By Tauqir Ahmad (Brunei)
An article on Pindi, The ‘Gunja Kukkar’ of Super Cafe, Bank Road, Rawalpindi (Written by Mehmud Ahmed from Canada), has revived a chain of happy memories of this beautiful place. For a couple of moments, I was taken away from the present reality into the past of late 60s and ‘70s. It triggered a nostalgic chain of characters and familiar places (as fresh as ever) on the screen of mind: the artistic ‘Drug Store’ at the corner of Kashmir Road and Haider Road, in the GPO Chowk; Kareem Samosa Wala at Bank Road; the old GTS Bus Stand at Adamjee Road from where one boarded the bus with confidence that it’ll depart right on the scheduled time.
Cinemas had their own charm: the Cirose, Odeon and Plaza, the posh cinemas of Cantt area, with a ‘Khirki Tore Hafta’ sometimes were common places of entertainment… (I can recall easy and handy translations of the names of English films rendered by any one readily available among the cinema crew...Bangkok Kay Sholay, Shaitan Ki Khala, Qatil Haseena...and many more). The mention of films naturally reminds me of Garrison Cinema on Abid Majeed Road. Being tax-free and with nominal rates, Garrison Cinema was the obvious choice when we were short of money. But seeing a film could not be without keeping my father informed; we used to start building a case for film couple of days before the event…”Abba Jee, Bari sabaq aamoze film lagi hoy aye”, which would eventually extract a permission from him. By the way, there was a bond of trust between we brothers and Abba Jee; he knew we won’t cross the red lines marked by him. I have to mention an interesting episode in this connection: Once, my elder brother nearly dragged me out of the cinema as soon as the half-time was signalled. I was still wondering what had happened when he yelled at me, “Oy!! tu namaz nain parni? Asr ja rahi aye”, and we actually offered Asr and came back to the hall to resume.
Once I was given a treat of tasty Tooty-Fruity at Super Cafe in my school days (since then I cherished a hope that I would spend half of my salary on ice cream when I grow up. But when I grew up there were other things to worry about).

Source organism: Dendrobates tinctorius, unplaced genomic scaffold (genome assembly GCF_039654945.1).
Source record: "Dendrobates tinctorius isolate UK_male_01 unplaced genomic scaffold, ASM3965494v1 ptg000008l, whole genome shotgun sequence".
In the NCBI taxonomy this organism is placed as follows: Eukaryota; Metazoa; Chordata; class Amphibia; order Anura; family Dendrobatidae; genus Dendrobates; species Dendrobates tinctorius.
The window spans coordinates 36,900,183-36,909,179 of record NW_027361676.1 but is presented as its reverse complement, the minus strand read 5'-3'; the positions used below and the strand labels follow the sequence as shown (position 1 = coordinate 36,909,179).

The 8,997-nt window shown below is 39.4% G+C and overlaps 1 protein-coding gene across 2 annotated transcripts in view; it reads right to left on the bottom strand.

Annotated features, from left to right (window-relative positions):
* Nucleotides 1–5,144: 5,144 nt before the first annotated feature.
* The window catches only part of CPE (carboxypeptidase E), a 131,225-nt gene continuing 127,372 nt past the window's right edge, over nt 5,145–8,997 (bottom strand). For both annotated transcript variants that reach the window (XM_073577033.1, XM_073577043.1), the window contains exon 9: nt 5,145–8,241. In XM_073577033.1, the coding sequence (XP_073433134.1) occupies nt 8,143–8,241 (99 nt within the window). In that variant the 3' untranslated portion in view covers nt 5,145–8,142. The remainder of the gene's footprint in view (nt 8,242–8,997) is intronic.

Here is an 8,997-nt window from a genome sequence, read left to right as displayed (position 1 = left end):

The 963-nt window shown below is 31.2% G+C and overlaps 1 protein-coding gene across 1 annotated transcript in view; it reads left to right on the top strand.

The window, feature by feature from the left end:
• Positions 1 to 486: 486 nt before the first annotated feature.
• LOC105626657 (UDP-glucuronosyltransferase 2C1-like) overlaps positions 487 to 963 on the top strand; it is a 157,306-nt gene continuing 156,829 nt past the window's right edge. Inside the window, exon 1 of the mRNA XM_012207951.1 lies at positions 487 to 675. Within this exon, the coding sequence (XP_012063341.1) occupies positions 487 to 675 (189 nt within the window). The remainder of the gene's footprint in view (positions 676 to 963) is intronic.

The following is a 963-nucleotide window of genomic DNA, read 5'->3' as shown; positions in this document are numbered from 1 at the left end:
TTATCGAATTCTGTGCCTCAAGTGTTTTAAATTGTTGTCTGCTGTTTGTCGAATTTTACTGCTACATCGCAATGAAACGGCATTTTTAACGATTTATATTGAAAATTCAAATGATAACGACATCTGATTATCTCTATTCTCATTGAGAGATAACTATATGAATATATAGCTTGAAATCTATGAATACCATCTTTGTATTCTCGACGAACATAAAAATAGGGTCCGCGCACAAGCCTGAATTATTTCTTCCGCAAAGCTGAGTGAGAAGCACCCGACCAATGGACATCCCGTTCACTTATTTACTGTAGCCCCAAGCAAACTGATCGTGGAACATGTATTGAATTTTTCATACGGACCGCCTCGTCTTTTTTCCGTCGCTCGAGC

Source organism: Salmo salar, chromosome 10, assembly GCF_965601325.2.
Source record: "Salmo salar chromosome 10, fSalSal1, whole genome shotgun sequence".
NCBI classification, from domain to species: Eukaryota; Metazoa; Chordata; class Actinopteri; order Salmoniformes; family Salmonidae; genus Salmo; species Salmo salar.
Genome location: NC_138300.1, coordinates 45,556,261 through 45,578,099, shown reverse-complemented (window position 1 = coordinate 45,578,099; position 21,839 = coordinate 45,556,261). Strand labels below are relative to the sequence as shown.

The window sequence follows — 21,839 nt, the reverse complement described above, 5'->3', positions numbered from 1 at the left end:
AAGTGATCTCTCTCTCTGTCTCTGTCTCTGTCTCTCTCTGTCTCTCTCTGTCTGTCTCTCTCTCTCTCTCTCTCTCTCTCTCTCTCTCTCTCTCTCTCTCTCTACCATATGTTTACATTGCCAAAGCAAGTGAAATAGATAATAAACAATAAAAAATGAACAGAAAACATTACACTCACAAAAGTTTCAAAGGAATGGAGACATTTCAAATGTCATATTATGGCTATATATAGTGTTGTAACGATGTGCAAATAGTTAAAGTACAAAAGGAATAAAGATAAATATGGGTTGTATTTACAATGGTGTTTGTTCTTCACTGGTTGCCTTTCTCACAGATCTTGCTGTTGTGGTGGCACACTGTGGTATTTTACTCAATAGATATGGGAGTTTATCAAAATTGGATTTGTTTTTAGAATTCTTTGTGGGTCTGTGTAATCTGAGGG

The college days in the Gordon College had their own charm. I was in M.A. English class of 1976-78 session which was extended to 1979 because of political unrest. I still vividly remember we used to wait endlessly for a ‘Farmaishi’ song in the students cafe outside Gordon College. The request for song was usually written on a discarded empty packet of cigarettes and passed on to the ‘Disc Jockey’ arranging large gramophone discs in an order (Now an easy click on my cell phone for any song doesn’t taste the same). Close beside was Lahori Samosa Wala with his secret recipe (KFC and MacDonald’s can’t match it). On some lovely days, the whole class (MA class wasn’t as big as others) would play a truant to another small unfamiliar cafe across the road, from the main gate of the college (teachers wouldn’t expect us there).
Everything had an air of love, joy, innocence, and a dignity about it. Sometimes on hot days, we used to drop in the American Centre on Kashmir Road for respite; although we browsed through some books, our main aim was to enjoy the ambient cool atmosphere in the hall. Sunday was the best for such browsing through heaps of old books, displayed on the footpaths, throughout main Saddar, especially on Kashmir Road and Bank Road. Now, people, glued to their phones, computers & TV, rarely read books anymore.
I wish I could travel back in time to the same calm, quiet, and serene Pindi. I think we used to have ‘real’ fun with much less material possessions.
Nostalgic Memories of Rawalpindi
Rare Photos of Rawalpindi
Rawalpindi, as I Remember
Sweet Memories of Rawalpindi
Precious Memories of Rawalpindi
Rawalpindi, My Birthplace
Rawalpindi Will Always Remain in Our Hearts
Good Old Memories of Rawalpindi
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